Cooking for One

Dinner for One

Ideally, eating is a social event. For me, meals are better shared with someone, and savored with conversation and companionship. Many of my meals however are eaten in solitude. I have friends who are happy to eat a bowl of cereal or ice cream for dinner when they are alone, but that doesn’t suit me. Years ago I read a great book by Deborah Madison and Patrick McFarlin about what people choose to eat when they eat alone, and found many stories I could relate to as well as many good ideas for recipes.

For me, eating alone can bring up a wide range of feelings. There is guilt over what I may have chosen to eat, shame if I don’t feel I deserve this degree of effort, enjoyment of a good meal, well prepared, and loneliness because, well, because I am eating alone. Eating breakfast or lunch alone don’t bother me at all; those meals don’t have the same emotional associations, but I grew up in a house where we ate dinner together every night, and though some of those meals were more of a nightmare than a dream, they instilled in me a strong belief that dinner time is family time, and dining alone just feels wrong.

I often end up cooking and eating while watching something on Netflix. I think people assume that trained chefs eat and prepare elaborate food all the time, but I prefer simple meals whether just for me or for company. I try to plan, to shop ahead, and make healthy choices, but when I am alone, when no one is watching, when I am feeling sad, or angry or lonely those well planned meals often get postponed and substituted with something that feels comforting. Unfortunately the effects are temporary, and once I recover from my food induced fog, I feel worse than ever. I have also come to realize that once I’ve eaten it doesn’t matter that much what I had, it is the anticipation that is the exciting part. Lately I have been using that understanding to talk myself off the ledge of buttery pasta, or bad take out food. I eat better, and less when I eat with other humans.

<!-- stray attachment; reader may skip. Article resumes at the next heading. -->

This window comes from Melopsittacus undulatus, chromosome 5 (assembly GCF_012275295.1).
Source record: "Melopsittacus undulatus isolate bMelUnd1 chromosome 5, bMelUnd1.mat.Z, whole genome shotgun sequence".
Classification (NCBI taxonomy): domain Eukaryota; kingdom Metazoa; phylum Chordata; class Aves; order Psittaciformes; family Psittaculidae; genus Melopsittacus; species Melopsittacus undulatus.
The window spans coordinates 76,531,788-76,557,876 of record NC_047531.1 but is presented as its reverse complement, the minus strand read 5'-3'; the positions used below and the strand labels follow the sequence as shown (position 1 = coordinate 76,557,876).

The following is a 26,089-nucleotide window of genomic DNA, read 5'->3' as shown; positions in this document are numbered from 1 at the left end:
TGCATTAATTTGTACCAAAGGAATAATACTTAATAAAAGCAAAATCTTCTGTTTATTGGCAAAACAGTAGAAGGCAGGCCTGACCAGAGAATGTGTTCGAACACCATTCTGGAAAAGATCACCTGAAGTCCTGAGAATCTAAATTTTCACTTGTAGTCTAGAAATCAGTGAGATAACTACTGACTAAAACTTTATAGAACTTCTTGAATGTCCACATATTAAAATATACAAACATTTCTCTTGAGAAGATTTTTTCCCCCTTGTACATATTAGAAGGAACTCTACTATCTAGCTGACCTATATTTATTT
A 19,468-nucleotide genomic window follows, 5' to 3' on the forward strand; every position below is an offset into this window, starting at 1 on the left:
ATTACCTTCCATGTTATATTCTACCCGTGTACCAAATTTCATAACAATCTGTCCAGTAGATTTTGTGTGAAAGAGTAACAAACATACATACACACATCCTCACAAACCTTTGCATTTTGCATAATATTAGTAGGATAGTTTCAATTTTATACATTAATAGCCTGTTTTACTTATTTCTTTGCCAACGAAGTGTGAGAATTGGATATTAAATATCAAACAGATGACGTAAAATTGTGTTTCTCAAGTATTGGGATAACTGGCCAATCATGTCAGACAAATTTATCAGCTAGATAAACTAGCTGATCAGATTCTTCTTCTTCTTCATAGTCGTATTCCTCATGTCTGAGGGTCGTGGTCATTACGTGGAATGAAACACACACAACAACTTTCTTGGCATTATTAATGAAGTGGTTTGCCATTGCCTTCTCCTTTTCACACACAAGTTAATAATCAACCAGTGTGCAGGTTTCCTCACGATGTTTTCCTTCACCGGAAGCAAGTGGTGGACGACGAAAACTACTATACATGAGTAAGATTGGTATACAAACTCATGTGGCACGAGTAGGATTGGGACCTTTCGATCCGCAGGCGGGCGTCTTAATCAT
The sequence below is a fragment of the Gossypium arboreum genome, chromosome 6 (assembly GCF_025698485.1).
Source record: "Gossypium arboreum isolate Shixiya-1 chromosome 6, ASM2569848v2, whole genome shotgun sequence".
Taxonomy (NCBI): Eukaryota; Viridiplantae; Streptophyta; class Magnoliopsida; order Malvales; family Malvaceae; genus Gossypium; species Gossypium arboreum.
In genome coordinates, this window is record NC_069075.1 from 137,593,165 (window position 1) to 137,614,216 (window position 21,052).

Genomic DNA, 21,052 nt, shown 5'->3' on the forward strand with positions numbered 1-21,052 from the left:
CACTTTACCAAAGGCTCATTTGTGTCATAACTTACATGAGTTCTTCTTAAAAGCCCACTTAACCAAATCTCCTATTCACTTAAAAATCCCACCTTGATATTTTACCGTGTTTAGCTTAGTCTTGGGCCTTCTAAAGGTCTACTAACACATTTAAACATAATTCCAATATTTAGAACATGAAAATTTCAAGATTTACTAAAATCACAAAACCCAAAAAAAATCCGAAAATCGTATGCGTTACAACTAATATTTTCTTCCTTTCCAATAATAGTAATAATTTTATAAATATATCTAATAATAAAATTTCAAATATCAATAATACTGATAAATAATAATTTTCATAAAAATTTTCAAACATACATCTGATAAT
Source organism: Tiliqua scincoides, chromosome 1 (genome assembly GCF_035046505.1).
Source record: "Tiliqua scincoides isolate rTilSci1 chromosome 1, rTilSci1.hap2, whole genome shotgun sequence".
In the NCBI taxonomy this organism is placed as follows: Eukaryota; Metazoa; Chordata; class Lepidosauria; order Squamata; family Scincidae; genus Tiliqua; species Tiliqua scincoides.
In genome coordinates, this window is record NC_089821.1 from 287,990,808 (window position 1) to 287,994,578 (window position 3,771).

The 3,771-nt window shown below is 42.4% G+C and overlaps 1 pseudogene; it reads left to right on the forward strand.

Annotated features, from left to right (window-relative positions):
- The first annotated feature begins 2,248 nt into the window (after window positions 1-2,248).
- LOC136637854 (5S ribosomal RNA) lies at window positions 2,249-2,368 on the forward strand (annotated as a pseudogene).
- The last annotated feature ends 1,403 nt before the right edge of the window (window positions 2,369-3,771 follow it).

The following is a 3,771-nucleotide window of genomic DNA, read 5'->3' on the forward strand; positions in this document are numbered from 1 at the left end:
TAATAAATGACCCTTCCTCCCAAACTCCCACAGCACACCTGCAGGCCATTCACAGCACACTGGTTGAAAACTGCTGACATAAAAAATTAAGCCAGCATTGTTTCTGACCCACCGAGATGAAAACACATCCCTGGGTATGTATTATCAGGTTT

And so I sigh, eat my perfectly cooked chicken with some nice roasted kale, and realize that it is company I crave, not grilled rib eye with truffle mashed potatoes and buttered haricots verts with lemon zest, well OK, maybe a little.

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3 thoughts on “Cooking for One

  1. Deb

    My not-so-guilty “home alone” pleasure: baby Lima beans, simply seasoned with butter, salt, and pepper, eaten out of the pot while curled up in a comfy chair. Not the most balanced meal nutritionally, but pure pleasure!

    Reply

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